In my last post, I wrote about how overwhelming it can be to even think about heading out to join a new group. Front Door Syndrome can pop up even when you want to meet new people and expand your social world. Your home is familiar and comforting; the group will be new and unpredictable—it’s no wonder we often find ourselves staring at the door, trapped in a psychological tug-of-war. To help you make it out the door, consider the following:
1. Creating more connection is good for you. In the 1960s, Lisa Berkman, who was then a graduate student at Berkeley, began looking at the relationship between social connection and longevity. Her final analysis, published in 1979, showed that people who lacked social and community ties were two to three times more likely to die in the nine-year follow-up period than those with more contacts.
We now know why those people died earlier. Recent research has shown that disconnection increases our blood pressure, disrupts our sleep, weakens our immune system, and doubles the risk of developing dementia. (If you want more info, a good source is John Cacioppo’s book Loneliness.) As introverts, we need to know that the health risks associated with disconnection are mostly about unwanted aloneness. If you’re choosing to be alone, your health will probably be fine. But the line between isolation and solitude can be a fine one—and a group commitment that sees you meeting with the same kindred spirits each month can keep real isolation, and its physical consequences, at bay.
2. Good social ties often start with a dose of nervousness. When I was reading Elaine Aron’s The Highly Sensitive Person, I was struck by one question: What were you doing when you met your best friends? When I thought about my closest ties, I realized that they all had come about when I was doing something a bit nerve-wracking.
Years ago, for instance, I had to get from Toronto to Montreal. My boyfriend at the time told me he knew someone who was driving out that day. Did I want her to pick me up? My instinct was to say no since I didn’t want to spend five hours in a car with a stranger. But instead I said yes, and the young woman who picked me up was pretty, nervous herself, and awfully funny. Twenty-four years later, Juliette is still one of my closest friends, and I would have never met her had I not forced myself away from my routine (I could have taken the train) and into a new social situation that initially put me on edge.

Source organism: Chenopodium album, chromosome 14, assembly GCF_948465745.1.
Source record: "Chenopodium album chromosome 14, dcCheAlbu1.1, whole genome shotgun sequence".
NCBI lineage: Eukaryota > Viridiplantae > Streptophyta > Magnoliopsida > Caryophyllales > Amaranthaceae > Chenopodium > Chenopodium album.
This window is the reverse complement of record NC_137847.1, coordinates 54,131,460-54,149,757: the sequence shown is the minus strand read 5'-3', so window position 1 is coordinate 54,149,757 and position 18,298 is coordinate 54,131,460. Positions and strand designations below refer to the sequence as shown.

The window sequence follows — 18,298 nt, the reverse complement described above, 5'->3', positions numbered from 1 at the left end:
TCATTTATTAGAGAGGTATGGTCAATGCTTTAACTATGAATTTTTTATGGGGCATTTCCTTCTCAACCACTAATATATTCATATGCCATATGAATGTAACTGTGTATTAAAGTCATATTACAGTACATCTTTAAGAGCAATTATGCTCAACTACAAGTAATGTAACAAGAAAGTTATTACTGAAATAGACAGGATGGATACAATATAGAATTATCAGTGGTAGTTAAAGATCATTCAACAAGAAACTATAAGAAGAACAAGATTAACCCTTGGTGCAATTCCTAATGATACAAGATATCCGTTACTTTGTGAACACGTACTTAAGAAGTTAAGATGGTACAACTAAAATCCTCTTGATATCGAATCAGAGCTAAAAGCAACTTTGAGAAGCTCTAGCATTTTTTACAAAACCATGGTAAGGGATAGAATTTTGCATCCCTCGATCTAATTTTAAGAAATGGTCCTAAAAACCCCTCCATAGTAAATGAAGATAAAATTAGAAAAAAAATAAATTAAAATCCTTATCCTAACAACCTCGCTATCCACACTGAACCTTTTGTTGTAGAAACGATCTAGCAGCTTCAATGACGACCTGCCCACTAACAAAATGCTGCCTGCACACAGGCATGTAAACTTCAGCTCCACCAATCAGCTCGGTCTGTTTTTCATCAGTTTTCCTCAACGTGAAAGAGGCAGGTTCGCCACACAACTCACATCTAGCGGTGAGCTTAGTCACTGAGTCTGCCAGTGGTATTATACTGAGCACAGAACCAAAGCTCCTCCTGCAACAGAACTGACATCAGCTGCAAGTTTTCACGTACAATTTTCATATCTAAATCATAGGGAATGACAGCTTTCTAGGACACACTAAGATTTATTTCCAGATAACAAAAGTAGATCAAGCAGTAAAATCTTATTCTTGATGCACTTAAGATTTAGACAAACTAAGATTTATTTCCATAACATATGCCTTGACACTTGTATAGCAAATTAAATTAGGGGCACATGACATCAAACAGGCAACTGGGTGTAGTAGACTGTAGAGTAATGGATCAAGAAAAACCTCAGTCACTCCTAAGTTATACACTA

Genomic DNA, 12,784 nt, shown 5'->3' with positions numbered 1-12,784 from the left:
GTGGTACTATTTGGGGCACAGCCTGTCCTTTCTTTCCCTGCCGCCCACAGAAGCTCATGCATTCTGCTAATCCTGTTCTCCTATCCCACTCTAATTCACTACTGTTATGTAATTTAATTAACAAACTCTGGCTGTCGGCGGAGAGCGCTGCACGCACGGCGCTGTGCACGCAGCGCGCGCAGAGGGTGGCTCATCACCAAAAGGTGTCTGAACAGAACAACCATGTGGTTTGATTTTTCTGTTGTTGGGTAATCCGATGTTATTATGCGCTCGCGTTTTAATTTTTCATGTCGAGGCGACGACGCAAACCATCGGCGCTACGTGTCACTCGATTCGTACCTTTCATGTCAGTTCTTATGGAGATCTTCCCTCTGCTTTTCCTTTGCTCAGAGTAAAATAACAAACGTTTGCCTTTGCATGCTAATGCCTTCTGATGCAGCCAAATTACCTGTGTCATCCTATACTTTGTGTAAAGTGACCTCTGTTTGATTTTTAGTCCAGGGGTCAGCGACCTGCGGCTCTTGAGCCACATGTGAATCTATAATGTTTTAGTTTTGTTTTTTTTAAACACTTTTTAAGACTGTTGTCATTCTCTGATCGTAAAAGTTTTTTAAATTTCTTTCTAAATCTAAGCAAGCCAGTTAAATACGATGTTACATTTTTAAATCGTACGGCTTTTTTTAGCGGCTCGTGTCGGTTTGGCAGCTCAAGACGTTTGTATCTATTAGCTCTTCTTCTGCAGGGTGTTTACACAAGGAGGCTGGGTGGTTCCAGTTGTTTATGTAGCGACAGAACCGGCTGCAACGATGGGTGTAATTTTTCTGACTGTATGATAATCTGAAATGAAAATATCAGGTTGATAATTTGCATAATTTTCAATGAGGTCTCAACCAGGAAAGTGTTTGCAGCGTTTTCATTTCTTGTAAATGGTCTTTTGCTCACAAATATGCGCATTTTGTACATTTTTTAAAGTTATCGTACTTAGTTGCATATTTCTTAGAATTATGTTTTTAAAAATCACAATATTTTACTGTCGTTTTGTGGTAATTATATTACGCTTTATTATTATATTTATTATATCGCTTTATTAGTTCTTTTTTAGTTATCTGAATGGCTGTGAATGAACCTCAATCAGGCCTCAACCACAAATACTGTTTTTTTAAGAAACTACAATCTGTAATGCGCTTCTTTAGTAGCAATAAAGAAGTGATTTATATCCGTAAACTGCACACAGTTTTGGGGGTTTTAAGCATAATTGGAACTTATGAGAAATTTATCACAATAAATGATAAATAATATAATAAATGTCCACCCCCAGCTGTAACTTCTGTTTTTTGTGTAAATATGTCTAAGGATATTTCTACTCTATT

3. You have more control than you think. We often believe that if we show up at a community garden, a church group, or a volunteer meeting, we’ll be stuck there for hours. This isn’t true. I’ve walked into plenty of new groups, and I can’t think of a single one where I couldn’t have just turned around and walked back out. Most groups do like you to stick around, but no one’s guarding the door. If you want to leave, you can. (As a general rule, the less structured a group is, the easier it is to leave, but even in more structured situations—such as orientation sessions for new volunteers—you can always slip away.)
4. You’re not taking on a huge social commitment. Joining a community group isn’t like making a new close friend. The sociability is more limited than that. You can attend as often or as infrequently as you choose (once a month is fine), and the sociability you find with the group won’t spill over into all the perks and hassles associated with close private ties—phone calls at work, surprise birthday parties, requests for lifts to the airport, etc. The whole beauty of group ties is that they’re not about filling a critical role in someone’s life. You’ll grow to know and like your fellow group members, but you can go for months without anyone even asking you your last name—let alone your phone number.
5. Treats work. I ate a lot of energy bars during my connection challenge, and that’s because a peanut butter Clif bar became my reward for getting to a new group outing. If you’ve done this great thing—made it to a new group event—reward yourself! The treat will perk you up and make you feel like you’ve done something worthwhile…and that’s because you have done something worthwhile. You’ve overcome Front Door Syndrome and made it to an outing that might open up new horizons, present you with new ideas, and offer you all sorts of new connections.
In my next post, I’ll be talking about how to choose what to head out to, but it’s helpful to keep the Front Door Syndrome tips in mind whenever you’re seeking connection. We all have low-energy moments, and it’s fine to skip a meeting or two if you really need to be alone. But if you’re standing there (as I often was) dressed but still hesitating, remind yourself of all the good things that connection can offer, and use these tips to give you the boost you need to make it out the door.